Rivals set to clash in Ohio Stadium


By Dillon Davis - cdavis@aimmediamidwest.com



Chris Olave and Amari McMahon stand on the sideline during the third quarter of Ohio State’s game against Maryland on Nov. 9.

Chris Olave and Amari McMahon stand on the sideline during the third quarter of Ohio State’s game against Maryland on Nov. 9.


D. Anthony Botkin | The Gazette

COLUMBUS — A rivalry is roughly defined as competition for superiority in a specific field. In the case of college football, that competition comes on, not in, a field.

Ohio State knows one rivalry on the gridiron, and it needs no introduction. Since 1935, Ohio State and Michigan have met on the final day of the regular season to renew what is widely considered one of the greatest rivalries in sports.

Seasons, championships, and even individual careers have often hanged in the balance of how those games played out, and stories of those games have become legends that will stand the test of time.

But while it’s true that beating Michigan will always resonate much deeper with the Ohio State fan base, recent history would suggest that, at least on the field, the game against Michigan has taken a back seat to another annual Big Ten foe of late.

The last three meetings between Ohio State and Penn State have been nothing short of instant classics. In 2016, a blocked field goal, returned for a touchdown by the Nittany Lions, sparked an upset of Ohio State that kept the Buckeyes out of the Big Ten Championship game.

Penn State went on to win the Big Ten that year but was ultimately passed over by the College Football Playoff (CFP) committee in favor of Ohio State.

In 2017, the teams met in Columbus in a showdown between two top six-ranked teams. Ohio State avenged its loss the previous season by rallying from an 18-point second-half deficit to break the hearts of Penn State players, coaches, and fans alike.

Last year’s game in State College maintained the trend of spectacular football contests as Ohio State, ranked fourth at the time, went into Beaver Stadium and once again rallied late to steal a win over No.9 Penn State in devastating fashion.

The win helped propel the Buckeyes to another Big Ten championship after their 62-39 dismantling of Michigan.

Given the recent history of the matchup, it comes as no surprise that this year, No. 2 Ohio State and No. 8 Penn State will meet once more with the eyes of the college football world upon them, waiting to see how the outcome of the game will reverberate throughout the college football landscape.

For both teams, a win guarantees a Big Ten East Division championship and a spot in the Big Ten Championship game in two weeks. Even more importantly, whoever is victorious in Ohio Stadium will continue to control their own destiny in the race for a spot in the CFP and a possible national championship.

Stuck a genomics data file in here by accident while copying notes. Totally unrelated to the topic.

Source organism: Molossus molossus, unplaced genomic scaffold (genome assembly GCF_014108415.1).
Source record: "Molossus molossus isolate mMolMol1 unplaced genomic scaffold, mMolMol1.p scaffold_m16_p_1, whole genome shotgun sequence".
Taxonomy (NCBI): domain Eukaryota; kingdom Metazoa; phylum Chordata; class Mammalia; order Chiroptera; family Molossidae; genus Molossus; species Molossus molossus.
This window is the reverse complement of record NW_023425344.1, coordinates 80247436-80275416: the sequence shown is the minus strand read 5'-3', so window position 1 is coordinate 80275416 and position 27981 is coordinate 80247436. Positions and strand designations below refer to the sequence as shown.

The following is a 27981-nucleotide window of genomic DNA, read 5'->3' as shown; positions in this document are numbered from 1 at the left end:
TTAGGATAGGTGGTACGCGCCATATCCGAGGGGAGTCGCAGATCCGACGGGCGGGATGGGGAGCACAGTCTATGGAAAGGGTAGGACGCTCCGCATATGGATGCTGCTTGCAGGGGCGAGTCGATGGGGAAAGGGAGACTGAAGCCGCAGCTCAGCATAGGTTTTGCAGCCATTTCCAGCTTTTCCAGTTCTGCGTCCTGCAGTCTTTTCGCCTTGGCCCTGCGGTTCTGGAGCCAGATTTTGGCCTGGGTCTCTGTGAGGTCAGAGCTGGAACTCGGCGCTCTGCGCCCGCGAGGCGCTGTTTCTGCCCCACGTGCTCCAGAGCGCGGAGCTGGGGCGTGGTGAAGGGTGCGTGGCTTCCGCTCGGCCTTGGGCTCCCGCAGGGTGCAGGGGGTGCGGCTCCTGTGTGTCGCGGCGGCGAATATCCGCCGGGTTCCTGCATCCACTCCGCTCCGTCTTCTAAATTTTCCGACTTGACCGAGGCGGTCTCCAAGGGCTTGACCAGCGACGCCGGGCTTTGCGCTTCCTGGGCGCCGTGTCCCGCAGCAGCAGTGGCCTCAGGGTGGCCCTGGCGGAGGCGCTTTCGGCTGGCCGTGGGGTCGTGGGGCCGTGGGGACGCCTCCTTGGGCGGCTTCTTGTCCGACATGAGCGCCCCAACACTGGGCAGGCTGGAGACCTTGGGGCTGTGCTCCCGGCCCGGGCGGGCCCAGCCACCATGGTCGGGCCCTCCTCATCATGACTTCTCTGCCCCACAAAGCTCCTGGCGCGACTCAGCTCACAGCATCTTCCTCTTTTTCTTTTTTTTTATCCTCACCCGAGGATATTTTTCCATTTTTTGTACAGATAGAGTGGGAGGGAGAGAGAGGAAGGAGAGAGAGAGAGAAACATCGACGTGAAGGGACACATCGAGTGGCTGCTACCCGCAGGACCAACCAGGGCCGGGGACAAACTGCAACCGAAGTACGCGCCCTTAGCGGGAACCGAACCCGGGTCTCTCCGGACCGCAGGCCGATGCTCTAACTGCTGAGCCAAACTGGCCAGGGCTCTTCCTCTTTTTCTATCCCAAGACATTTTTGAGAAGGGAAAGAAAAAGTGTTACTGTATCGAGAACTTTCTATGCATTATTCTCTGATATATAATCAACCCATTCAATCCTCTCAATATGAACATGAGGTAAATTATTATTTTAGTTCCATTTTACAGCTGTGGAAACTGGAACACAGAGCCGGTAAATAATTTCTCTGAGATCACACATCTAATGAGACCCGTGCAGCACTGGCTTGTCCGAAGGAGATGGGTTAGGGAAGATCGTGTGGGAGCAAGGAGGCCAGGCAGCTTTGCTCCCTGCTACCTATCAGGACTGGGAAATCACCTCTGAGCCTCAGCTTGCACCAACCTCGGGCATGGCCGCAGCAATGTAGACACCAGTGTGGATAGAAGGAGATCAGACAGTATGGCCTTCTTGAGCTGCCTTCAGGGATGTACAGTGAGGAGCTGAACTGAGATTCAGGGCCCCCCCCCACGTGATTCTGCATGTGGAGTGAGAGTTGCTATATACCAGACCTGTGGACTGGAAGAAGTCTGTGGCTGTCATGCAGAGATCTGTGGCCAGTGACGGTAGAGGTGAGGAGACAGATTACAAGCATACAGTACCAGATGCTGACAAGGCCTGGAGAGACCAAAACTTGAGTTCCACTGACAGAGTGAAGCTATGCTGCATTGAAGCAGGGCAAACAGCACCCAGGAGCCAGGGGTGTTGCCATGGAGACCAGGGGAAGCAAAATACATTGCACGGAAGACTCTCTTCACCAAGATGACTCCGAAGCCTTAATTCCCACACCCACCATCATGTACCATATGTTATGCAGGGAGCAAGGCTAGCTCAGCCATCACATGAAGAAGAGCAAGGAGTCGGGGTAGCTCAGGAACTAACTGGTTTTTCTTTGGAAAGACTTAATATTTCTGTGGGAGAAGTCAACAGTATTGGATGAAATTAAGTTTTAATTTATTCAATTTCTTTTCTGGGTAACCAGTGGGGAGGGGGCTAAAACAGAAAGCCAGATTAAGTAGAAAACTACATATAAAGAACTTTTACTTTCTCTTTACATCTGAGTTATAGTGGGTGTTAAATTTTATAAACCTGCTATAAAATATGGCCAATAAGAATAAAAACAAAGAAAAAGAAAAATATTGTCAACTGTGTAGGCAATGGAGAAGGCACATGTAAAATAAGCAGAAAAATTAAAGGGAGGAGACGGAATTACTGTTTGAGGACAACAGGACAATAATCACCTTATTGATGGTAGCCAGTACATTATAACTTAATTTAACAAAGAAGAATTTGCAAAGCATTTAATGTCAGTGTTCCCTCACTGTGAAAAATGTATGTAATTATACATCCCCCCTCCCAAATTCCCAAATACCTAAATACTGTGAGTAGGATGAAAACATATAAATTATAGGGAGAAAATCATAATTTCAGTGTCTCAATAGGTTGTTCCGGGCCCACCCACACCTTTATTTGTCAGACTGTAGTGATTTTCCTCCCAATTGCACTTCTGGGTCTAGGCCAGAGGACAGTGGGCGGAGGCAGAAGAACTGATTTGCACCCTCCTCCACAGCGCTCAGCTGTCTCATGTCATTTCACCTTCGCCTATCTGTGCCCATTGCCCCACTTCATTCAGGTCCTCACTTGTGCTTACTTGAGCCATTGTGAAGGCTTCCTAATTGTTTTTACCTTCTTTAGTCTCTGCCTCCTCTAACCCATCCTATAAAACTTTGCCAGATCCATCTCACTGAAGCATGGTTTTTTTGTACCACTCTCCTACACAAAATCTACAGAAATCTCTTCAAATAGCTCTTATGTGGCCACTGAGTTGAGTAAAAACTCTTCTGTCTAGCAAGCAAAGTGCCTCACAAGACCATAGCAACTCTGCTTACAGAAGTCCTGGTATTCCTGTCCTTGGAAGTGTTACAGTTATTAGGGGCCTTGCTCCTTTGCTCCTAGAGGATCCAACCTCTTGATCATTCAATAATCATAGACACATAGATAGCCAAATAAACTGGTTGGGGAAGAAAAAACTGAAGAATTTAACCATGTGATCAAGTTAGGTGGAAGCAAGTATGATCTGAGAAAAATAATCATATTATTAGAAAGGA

Such major implications have become the norm when these two teams meet, but historically, have been reserved for Ohio State’s games against the maize and blue, not the blue and white.

But Penn State’s recent rise to being a great — not elite — program has coincided with Michigan being stuck in relative mediocrity. Add in Michigan’s inability to actually beat Ohio State and the perceived threat level of the two teams aren’t the same.

Win or lose on Saturday, Ohio State will have to reset completely as it prepares for the 116th meeting with Michigan next week.

The pageantry and tradition of “The Game” and the week leading up to it will still be a special experience as always, and the game itself will be filled with the passion and emotion that has become synonymous with their meetings through the years. Everyone will love it, as they always have.

But Ohio State’s season, one that has the potential to be regarded as the best in program history, rides on what they do against Penn State on Saturday, not Michigan next Saturday. It’s Penn State who is competing against Ohio State for Big Ten —and possibly national —superiority.

Indeed, the stakes couldn’t get much higher for Saturday’s game, and that’s the way it’s supposed to be when two rivals meet in late November.

Chris Olave and Amari McMahon stand on the sideline during the third quarter of Ohio State’s game against Maryland on Nov. 9.
https://www.delgazette.com/wp-content/uploads/sites/40/2019/11/web1__DSC5906-2-copy.jpgChris Olave and Amari McMahon stand on the sideline during the third quarter of Ohio State’s game against Maryland on Nov. 9. D. Anthony Botkin | The Gazette

By Dillon Davis

cdavis@aimmediamidwest.com

Reach Dillon Davis at 740-413-0904. Follow him on Twitter @DillonDavis56.

Reach Dillon Davis at 740-413-0904. Follow him on Twitter @DillonDavis56.